"Bring me the sword with which this deed was done!"
The sword was brought. The Colonel took it in his hands and looked upon it. There was the stain of blood upon the shining blade.
Lady Bridges gasped when she saw him turn towards Mary. Was he about to slay her child before her very eyes?
Straight and tall towered the terrible Colonel before Mary; he then did a very strange thing—a thing so strange that those who witnessed it drew their breath in silent amaze. He slightly bent the knee, and placed the naked sword very gently in Mary's hands.
"Mistress Mary Bridges," he said, in that voice which had caused so many to tremble, and which had of late given so many fearful orders of merciless savagery, "this sword is yours. Take it; and take with it the full acquittal of this court. The act that you have performed is no crime; it is an honour to the strong young hands that performed it, and the noble young heart that nerved those hands to the deed. Take this sword, and keep it; let it be in your family a treasured heirloom. Let it be handed down to other Mary Bridges yet to come, and with it the tale of how, in the past, a girl, a daughter, a tender maiden, was found strong enough to rally to the defence of her mother, whilst craven hirelings shrank and feared, and coward soldiers looked on and raised no hand to check the violence of a comrade!"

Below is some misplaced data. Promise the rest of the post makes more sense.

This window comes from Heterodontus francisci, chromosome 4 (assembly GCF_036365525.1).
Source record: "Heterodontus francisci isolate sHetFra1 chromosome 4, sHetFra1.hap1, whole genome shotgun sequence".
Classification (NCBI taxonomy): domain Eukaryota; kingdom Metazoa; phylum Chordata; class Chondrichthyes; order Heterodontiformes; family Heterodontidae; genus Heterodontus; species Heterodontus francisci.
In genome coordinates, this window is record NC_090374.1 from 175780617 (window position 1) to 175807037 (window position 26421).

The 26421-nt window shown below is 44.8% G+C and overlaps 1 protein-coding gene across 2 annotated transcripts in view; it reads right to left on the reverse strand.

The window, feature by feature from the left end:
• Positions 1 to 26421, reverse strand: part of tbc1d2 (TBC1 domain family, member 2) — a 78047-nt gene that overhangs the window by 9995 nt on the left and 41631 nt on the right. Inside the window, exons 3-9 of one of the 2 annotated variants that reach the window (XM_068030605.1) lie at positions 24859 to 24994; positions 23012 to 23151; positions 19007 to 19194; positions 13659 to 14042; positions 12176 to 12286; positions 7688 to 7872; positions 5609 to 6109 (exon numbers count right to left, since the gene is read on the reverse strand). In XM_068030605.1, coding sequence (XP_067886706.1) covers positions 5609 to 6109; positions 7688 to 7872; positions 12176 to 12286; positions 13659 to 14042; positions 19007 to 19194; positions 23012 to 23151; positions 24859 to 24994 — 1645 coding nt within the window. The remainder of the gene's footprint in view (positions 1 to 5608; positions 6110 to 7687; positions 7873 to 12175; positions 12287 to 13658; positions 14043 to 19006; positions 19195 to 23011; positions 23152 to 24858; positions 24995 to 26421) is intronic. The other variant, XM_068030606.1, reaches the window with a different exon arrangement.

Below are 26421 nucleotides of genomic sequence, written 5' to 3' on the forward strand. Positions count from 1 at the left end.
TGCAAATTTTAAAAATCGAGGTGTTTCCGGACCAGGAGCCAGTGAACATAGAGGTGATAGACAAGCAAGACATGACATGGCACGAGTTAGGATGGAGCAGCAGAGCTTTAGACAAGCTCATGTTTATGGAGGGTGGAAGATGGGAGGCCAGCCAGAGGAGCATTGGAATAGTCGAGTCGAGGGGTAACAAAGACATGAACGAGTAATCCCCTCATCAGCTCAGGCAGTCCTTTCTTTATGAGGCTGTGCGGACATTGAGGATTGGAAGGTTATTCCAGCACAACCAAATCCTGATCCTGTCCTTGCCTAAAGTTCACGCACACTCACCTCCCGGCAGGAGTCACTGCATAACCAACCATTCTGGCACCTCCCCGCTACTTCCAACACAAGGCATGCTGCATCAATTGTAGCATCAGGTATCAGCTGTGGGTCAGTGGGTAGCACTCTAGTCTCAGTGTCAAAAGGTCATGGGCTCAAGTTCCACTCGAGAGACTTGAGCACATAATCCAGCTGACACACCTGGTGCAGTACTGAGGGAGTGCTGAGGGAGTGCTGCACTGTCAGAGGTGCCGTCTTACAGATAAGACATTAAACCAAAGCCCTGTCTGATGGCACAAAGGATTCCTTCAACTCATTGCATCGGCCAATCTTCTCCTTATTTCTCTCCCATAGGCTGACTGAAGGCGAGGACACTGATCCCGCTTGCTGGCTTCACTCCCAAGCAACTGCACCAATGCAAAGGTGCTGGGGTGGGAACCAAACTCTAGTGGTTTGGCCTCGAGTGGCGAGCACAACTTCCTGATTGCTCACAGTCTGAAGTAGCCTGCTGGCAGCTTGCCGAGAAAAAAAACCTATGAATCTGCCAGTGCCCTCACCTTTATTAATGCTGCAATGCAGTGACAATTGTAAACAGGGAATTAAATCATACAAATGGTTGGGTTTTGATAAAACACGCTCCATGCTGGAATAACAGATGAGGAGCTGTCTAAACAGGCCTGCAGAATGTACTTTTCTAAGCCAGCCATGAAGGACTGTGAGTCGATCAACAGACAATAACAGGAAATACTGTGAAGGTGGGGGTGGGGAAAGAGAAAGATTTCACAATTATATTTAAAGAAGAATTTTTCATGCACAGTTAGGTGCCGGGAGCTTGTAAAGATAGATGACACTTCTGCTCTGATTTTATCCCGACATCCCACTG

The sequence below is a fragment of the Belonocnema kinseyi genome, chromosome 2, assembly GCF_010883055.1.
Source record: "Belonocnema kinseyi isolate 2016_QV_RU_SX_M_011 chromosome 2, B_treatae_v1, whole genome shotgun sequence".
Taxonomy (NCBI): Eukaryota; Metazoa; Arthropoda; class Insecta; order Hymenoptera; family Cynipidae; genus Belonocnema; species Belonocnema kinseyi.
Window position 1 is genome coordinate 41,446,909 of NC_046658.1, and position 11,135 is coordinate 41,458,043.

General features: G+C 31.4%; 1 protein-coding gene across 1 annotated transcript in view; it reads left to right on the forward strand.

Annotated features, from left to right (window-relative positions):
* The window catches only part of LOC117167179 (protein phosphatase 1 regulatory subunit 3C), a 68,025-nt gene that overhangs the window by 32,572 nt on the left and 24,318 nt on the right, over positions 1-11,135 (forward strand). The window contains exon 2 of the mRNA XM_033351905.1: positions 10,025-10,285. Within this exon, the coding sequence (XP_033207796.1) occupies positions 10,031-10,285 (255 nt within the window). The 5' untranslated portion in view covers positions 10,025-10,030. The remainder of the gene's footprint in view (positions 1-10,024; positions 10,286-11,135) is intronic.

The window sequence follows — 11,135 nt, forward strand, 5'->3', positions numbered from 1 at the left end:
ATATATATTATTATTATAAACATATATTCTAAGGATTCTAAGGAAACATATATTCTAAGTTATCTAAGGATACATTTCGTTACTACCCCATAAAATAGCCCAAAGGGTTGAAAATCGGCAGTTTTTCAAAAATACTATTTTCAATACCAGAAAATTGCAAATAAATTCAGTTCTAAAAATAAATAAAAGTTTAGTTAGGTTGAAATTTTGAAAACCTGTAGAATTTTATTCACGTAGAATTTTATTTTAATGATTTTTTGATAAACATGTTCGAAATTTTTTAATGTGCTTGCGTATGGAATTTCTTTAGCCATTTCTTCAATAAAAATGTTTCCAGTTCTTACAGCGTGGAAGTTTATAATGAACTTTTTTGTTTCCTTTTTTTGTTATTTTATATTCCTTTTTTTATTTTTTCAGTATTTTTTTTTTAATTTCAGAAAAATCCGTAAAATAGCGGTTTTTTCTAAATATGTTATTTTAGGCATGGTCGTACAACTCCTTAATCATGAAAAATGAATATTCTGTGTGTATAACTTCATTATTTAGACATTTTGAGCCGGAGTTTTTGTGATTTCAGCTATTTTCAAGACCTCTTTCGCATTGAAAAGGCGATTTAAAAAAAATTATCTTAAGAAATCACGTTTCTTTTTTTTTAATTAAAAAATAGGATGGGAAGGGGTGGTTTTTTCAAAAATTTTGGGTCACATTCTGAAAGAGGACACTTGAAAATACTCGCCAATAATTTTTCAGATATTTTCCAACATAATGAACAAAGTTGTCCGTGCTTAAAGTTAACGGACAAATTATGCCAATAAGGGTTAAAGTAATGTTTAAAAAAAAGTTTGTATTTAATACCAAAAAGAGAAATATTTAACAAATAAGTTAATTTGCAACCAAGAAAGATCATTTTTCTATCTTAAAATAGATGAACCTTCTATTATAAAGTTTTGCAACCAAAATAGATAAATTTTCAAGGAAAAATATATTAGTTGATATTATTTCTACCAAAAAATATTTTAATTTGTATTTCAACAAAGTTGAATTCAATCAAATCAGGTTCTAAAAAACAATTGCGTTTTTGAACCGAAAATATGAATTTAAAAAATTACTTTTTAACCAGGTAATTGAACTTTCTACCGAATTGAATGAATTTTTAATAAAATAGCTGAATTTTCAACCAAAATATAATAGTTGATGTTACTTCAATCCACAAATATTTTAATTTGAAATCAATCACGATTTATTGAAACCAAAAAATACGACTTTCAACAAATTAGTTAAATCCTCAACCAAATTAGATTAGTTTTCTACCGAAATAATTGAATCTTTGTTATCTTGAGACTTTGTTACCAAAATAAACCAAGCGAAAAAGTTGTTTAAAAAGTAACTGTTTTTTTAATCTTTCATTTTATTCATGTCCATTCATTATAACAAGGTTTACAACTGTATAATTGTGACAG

His fierce eyes swept round the hall, and many shrank before the glance; then it softened once more, and he looked straight at Lady Bridges.
"Madam, I bid you farewell. Take home your daughter, and be proud of her. Guard her well; and when the time does come, find her a mate worthy of herself. Mistress Mary Bridges, I kiss your hand. Fare you well, and may you be known to posterity when this tale is told, as 'Mary Bridges of the Sword.'"